An Enthusiastic Response- Though a Little Too Enthusiastic

The afternoon was filled with speeches from students, stakeholders, local leaders, chiefs, and parents. DROP has made it a priority to engage the chiefs and parents in activities like this, as well as in our community outreach campaigns to encourage parents to send their children to school. One chief said during his speech that he would arrest any parent who did not send their children to school. However, the Inspector of Schools quickly corrected that statement in his speech by pointing out that there are many reasons parents keep their children home from school. He said that you cannot arrest people who are sleeping hungry because there is no food, much less school fees. He also emphasized the reality that you cannot compare a very young country like South Sudan to its neighbor Uganda, which just celebrated 61 years of independence, growth, and progress.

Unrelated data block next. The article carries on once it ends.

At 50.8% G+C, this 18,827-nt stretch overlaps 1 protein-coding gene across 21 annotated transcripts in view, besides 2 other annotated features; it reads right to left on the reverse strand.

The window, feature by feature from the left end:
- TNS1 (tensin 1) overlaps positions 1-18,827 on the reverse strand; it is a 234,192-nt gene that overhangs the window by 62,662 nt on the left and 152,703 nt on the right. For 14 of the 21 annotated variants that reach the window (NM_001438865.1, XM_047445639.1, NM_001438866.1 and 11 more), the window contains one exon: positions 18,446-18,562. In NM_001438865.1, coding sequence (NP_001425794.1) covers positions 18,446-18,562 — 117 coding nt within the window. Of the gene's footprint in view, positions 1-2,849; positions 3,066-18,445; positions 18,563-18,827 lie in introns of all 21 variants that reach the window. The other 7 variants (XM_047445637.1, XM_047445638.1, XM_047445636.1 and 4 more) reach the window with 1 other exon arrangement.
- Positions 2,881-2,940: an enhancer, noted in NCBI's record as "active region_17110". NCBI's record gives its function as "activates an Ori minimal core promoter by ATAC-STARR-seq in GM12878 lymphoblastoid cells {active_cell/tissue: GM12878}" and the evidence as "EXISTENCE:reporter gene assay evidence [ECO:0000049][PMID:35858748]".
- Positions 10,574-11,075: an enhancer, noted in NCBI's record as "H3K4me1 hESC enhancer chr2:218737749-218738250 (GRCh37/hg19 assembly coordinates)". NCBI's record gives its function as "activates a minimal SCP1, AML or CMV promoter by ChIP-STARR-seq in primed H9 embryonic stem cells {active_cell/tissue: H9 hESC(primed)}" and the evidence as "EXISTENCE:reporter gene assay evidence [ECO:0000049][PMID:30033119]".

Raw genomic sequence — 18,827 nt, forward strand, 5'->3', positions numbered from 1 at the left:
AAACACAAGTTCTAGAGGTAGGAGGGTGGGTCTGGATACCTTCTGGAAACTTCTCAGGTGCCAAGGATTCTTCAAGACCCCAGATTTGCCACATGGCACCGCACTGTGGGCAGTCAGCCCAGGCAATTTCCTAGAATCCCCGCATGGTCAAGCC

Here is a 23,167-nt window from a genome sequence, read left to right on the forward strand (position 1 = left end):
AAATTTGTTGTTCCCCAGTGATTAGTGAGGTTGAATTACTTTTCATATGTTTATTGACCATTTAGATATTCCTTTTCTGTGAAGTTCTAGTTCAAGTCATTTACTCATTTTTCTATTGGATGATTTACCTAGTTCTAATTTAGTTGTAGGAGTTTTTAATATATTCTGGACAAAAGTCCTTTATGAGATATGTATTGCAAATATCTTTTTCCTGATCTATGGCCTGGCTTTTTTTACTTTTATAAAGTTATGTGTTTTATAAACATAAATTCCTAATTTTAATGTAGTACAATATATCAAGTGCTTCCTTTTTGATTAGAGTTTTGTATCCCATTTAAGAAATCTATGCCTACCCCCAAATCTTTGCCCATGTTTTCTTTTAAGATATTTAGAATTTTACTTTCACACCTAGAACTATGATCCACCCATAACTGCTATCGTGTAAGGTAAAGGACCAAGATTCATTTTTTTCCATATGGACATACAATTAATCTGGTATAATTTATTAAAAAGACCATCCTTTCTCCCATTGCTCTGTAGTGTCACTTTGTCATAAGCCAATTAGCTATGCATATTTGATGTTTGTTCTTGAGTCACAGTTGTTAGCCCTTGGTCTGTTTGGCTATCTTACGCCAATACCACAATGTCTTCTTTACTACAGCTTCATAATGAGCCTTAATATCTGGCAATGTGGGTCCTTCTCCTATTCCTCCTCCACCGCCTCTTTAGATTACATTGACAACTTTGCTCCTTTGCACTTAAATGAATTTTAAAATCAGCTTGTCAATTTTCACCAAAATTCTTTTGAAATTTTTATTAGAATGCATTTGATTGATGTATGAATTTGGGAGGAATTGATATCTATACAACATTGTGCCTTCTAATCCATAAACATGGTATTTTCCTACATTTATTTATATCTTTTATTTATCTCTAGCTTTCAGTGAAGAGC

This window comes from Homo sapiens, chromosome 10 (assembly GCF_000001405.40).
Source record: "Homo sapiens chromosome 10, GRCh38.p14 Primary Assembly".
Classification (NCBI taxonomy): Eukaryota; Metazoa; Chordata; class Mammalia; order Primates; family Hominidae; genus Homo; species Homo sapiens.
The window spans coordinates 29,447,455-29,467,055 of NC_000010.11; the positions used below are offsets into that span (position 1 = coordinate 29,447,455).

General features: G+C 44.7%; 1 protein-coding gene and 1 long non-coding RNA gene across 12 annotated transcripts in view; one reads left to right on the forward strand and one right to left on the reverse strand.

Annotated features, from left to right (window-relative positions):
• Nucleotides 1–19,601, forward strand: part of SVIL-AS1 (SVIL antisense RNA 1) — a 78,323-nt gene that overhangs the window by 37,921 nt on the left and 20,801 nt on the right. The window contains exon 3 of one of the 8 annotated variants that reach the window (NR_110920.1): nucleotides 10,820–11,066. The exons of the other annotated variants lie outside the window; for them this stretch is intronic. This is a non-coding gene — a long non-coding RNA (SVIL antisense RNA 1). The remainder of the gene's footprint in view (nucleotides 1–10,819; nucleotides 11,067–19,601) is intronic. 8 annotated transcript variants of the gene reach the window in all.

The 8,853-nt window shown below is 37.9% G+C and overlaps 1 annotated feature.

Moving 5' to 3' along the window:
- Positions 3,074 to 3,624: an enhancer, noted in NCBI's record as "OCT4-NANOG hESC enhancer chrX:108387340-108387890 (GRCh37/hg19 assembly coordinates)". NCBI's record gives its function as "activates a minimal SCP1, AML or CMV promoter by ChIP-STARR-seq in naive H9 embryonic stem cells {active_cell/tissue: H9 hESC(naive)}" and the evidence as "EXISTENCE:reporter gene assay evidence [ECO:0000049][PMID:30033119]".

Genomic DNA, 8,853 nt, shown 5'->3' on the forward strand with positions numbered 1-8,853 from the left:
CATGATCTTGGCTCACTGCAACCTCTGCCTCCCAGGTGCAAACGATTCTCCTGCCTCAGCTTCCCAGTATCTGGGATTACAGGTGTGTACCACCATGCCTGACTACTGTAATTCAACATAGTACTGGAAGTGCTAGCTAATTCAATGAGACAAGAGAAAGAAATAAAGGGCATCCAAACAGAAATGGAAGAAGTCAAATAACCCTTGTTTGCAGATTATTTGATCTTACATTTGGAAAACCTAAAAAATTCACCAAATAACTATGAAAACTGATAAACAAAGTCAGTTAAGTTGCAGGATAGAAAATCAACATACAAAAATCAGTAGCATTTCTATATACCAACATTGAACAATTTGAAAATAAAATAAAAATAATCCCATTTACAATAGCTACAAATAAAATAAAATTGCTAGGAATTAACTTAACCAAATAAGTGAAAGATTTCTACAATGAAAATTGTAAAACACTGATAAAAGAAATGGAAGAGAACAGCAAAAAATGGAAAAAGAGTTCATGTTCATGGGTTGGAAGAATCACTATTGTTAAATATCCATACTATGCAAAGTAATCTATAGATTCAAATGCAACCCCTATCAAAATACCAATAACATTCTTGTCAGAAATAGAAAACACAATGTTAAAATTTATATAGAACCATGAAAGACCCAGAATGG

Some Drama – But The Good Kind

Students performing in a play about hunger at the International Day of the Girl event in Nimule South Sudan sponsored by Drop in the BucketStudents performing in a play about hunger at the International Day of the Girl event in Nimule South Sudan sponsored by Drop in the BucketStudents performing in a play about hunger at event in Nimule South Sudan sponsored by Drop in the Bucket
The afternoon’s performances by the school children also echoed the Inspector’s statement, with one group performing a drama about hunger in the country, during which the children all shed real tears. There were also dramas about early marriage. One included the potential bride saying that she needed to stay in school so she could become eligible for a DROP secondary scholarship. But the entertainment was not all heavy and serious. There were also beautiful poems, heartfelt songs, and lively traditional tribal dances that kept the event exciting and engaging. Overall, the afternoon was a poignant reminder that the country is young and has many challenges, but also that the way to a brighter future is through the youth, and educating girls is a major step toward progress.
Students performing traditional dances at the International Day of the Girl event in Nimule South Sudan sponsored by Drop in the Bucket